In jail a man has no personality. He is a minor disposal problem and a few entries on reports. Nobody cares who loves or hates him, what he looks like, what he did with his life. Nobody reacts to him unless he gives trouble. Nobody abuses him. All that is asked of him is that he go quietly to the right cell and remain quiet when he gets there. There is nothing to fight against, nothing to be mad at. The jailers are quiet men without animosity or sadism.
Nothing can be more abhorrent to democracy than to imprison a person or keep him in prison because he is unpopular. This is really the test of civilization.
Society has used the juvenile courts to create a caste system where there are throw-away people.
We don't seem to be able to check crime, so why not legalize it and then tax it out of business.
Taught from infancy that beauty is woman's sceptre, the mind shapes itself to the body, and roaming round its gilt cage, only seeks to adorn its prison.
The thoughts of a prisoner - they're not free either. They keep returning to the same things.
It is certain that the study of human psychology, if it were undertaken exclusively in prisons, would also lead to misrepresentation and absurd generalizations.
There is no greater punishment of wickedness that that it is dissatisfied with itself and its deeds.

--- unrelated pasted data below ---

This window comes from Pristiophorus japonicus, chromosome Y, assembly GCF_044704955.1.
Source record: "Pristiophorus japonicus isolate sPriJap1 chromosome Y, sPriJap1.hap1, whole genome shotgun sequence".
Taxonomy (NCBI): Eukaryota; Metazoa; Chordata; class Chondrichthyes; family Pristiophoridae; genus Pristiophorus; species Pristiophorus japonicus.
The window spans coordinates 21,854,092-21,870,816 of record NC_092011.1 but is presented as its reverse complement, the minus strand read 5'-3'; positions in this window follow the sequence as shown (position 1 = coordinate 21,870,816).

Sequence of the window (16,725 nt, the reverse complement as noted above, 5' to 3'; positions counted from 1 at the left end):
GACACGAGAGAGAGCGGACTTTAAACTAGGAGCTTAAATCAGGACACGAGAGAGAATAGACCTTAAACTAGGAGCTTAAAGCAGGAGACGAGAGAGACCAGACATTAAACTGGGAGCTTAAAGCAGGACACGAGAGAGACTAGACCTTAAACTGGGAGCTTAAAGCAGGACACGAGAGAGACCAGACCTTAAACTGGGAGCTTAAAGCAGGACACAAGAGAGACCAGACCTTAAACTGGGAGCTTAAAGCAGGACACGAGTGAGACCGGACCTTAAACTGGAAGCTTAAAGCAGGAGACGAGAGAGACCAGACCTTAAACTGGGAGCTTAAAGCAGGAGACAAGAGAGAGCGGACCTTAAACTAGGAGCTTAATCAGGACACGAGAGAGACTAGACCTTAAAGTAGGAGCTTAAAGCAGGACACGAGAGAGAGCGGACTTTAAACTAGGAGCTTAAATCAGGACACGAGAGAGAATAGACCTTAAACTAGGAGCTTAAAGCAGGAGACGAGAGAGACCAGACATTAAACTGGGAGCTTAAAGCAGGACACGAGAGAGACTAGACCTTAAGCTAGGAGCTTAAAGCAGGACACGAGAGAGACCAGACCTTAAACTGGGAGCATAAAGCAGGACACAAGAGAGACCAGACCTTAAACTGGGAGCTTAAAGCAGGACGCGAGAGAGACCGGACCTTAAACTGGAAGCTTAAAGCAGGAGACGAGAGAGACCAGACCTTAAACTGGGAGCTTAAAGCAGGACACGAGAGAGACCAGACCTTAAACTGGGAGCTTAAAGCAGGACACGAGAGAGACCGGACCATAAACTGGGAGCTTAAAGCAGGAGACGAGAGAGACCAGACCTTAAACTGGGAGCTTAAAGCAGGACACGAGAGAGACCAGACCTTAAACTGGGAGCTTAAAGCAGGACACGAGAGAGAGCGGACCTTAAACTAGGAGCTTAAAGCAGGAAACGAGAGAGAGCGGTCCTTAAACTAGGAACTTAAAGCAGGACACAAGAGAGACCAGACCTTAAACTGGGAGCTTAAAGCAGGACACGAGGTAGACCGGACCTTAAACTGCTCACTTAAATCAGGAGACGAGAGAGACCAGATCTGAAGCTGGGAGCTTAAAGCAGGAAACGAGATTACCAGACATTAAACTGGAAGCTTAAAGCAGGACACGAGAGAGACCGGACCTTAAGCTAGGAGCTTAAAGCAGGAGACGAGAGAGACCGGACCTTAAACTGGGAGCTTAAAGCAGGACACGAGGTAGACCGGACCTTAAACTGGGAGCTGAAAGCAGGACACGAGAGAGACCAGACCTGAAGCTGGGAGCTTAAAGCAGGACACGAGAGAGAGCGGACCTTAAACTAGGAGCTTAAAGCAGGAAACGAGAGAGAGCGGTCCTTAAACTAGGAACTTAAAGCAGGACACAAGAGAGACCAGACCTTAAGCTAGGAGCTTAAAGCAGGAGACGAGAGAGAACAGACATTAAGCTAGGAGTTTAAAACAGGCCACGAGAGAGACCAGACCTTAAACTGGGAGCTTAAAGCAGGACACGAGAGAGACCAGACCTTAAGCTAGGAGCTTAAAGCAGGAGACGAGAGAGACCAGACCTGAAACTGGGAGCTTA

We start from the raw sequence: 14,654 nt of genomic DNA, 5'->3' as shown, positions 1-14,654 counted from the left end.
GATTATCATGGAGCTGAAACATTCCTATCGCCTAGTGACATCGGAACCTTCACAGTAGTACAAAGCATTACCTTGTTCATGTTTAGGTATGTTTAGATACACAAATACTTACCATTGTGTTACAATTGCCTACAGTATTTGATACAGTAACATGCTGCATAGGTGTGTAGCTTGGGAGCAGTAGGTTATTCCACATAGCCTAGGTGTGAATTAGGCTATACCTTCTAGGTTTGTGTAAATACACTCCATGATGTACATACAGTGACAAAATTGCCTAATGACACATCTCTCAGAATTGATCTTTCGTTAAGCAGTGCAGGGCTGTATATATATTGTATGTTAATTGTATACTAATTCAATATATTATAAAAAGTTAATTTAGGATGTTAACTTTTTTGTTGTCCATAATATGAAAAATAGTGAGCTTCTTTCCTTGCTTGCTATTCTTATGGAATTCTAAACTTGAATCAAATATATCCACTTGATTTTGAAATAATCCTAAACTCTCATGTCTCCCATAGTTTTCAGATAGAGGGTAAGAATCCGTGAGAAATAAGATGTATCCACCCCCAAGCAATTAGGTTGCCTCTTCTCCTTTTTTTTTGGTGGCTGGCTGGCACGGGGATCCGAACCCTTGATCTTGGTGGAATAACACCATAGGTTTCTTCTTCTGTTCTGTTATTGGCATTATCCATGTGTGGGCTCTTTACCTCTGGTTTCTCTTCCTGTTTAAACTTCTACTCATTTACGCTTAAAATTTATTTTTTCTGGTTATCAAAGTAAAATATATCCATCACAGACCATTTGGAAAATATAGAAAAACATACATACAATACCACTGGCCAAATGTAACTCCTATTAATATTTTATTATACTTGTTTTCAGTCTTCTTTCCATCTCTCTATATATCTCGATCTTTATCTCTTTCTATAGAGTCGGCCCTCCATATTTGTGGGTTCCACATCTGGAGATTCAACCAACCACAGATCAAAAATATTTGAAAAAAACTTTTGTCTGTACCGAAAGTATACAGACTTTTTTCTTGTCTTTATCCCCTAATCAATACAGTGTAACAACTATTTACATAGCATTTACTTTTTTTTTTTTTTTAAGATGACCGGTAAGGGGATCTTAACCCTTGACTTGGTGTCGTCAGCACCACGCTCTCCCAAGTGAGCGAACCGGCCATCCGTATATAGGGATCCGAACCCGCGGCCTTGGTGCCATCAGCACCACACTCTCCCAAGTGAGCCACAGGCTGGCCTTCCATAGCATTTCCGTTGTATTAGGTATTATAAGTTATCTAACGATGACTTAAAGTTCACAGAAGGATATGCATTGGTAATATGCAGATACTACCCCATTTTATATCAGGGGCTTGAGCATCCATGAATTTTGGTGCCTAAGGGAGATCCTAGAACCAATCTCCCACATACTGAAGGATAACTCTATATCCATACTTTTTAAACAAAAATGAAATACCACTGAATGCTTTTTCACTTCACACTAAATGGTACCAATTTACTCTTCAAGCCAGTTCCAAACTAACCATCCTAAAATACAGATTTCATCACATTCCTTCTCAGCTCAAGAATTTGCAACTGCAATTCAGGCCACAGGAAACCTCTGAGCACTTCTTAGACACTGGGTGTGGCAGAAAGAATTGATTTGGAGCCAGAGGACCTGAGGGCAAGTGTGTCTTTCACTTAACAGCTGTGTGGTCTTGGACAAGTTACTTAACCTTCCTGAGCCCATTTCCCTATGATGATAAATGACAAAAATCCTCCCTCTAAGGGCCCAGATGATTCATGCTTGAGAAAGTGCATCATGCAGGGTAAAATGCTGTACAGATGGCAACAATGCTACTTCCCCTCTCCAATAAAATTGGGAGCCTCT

When I was in prison, I was wrapped up in all those deep books. That Tolstoy crap - people shouldn't read that stuff.
America is the land of the second chance – and when the gates of the prison open, the path ahead should lead to a better life.
The only real prison is fear, and the only real freedom is freedom from fear.
He was a first-time nonviolent possible offender, ... And under the mandatory minimums, he was put in prison for 15 years. Not only does the punishment not fit the crime, but the mandatory minimums don't give judges any discretion to look at the background of the case, to read into the specifics of the case. I don't know a judge who really is in favor of the mandatory minimums.
The perfection of a thing consists in its essence; there are perfect criminals, as there are men of perfect probity.
I just remember that disturbing feeling of walking into that prison, the complete loss of privacy, the complete loss of stimulation, dignity.
The contagion of crime is like that of the plague. Criminals collected together corrupt each other; they are worse than ever when at the termination of their punishment they re-enter society.
You utter a vow, or forge a signature, and you may find yourself bound for life to a monastery, a woman, or prison.
It is safer that a bad man should not be accused, than that he should be acquitted.
It was only when I lay there on the rotting prison straw that I sensed within myself the first stirrings of good. Gradually it was disclosed to me that the line separating good and evil passes not between states nor between social classes nor between political parties, but right through every human heart, through all human hearts. And that is why I turn back to the years of my imprisonment and say, sometimes to the astonishment of those about me, bless you, prison, for having been a part of my life.